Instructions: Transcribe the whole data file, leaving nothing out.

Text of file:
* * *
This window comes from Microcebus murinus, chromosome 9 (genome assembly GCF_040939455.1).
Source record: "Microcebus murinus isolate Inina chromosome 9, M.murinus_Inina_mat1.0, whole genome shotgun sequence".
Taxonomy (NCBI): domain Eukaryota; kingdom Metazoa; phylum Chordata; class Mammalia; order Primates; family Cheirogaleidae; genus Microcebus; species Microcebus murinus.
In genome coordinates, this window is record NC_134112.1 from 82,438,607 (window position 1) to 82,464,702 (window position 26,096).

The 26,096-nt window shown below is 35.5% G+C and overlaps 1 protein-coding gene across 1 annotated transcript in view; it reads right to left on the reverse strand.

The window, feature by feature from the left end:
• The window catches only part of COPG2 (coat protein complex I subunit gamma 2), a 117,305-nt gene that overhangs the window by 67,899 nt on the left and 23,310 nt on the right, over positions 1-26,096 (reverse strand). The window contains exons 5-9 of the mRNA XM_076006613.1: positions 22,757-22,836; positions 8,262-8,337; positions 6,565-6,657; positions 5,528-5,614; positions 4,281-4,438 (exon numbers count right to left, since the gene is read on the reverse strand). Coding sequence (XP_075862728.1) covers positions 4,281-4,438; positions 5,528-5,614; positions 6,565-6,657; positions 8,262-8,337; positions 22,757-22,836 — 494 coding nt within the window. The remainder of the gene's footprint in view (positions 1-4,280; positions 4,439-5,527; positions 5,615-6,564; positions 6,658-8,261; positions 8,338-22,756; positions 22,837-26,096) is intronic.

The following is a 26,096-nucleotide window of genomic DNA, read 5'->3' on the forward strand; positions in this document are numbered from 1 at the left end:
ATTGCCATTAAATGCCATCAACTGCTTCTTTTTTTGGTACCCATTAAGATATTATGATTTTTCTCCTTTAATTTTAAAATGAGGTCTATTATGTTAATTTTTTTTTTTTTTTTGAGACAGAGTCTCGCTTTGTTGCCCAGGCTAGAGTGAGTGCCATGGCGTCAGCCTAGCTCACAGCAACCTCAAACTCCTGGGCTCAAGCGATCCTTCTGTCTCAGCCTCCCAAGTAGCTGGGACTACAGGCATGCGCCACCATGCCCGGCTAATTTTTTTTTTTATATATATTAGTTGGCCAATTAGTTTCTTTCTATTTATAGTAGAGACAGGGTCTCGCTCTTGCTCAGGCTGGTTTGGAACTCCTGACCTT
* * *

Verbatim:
This window comes from Microcebus murinus, chromosome 9 (genome assembly GCF_040939455.1).
Source record: "Microcebus murinus isolate Inina chromosome 9, M.murinus_Inina_mat1.0, whole genome shotgun sequence".
Taxonomy (NCBI): domain Eukaryota; kingdom Metazoa; phylum Chordata; class Mammalia; order Primates; family Cheirogaleidae; genus Microcebus; species Microcebus murinus.
In genome coordinates, this window is record NC_134112.1 from 82,438,607 (window position 1) to 82,464,702 (window position 26,096).

The 26,096-nt window shown below is 35.5% G+C and overlaps 1 protein-coding gene across 1 annotated transcript in view; it reads right to left on the reverse strand.

The window, feature by feature from the left end:
• The window catches only part of COPG2 (coat protein complex I subunit gamma 2), a 117,305-nt gene that overhangs the window by 67,899 nt on the left and 23,310 nt on the right, over positions 1-26,096 (reverse strand). The window contains exons 5-9 of the mRNA XM_076006613.1: positions 22,757-22,836; positions 8,262-8,337; positions 6,565-6,657; positions 5,528-5,614; positions 4,281-4,438 (exon numbers count right to left, since the gene is read on the reverse strand). Coding sequence (XP_075862728.1) covers positions 4,281-4,438; positions 5,528-5,614; positions 6,565-6,657; positions 8,262-8,337; positions 22,757-22,836 — 494 coding nt within the window. The remainder of the gene's footprint in view (positions 1-4,280; positions 4,439-5,527; positions 5,615-6,564; positions 6,658-8,261; positions 8,338-22,756; positions 22,837-26,096) is intronic.

The following is a 26,096-nucleotide window of genomic DNA, read 5'->3' on the forward strand; positions in this document are numbered from 1 at the left end:
ATTGCCATTAAATGCCATCAACTGCTTCTTTTTTTGGTACCCATTAAGATATTATGATTTTTCTCCTTTAATTTTAAAATGAGGTCTATTATGTTAATTTTTTTTTTTTTTTTGAGACAGAGTCTCGCTTTGTTGCCCAGGCTAGAGTGAGTGCCATGGCGTCAGCCTAGCTCACAGCAACCTCAAACTCCTGGGCTCAAGCGATCCTTCTGTCTCAGCCTCCCAAGTAGCTGGGACTACAGGCATGCGCCACCATGCCCGGCTAATTTTTTTTTTTATATATATTAGTTGGCCAATTAGTTTCTTTCTATTTATAGTAGAGACAGGGTCTCGCTCTTGCTCAGGCTGGTTTGGAACTCCTGACCTT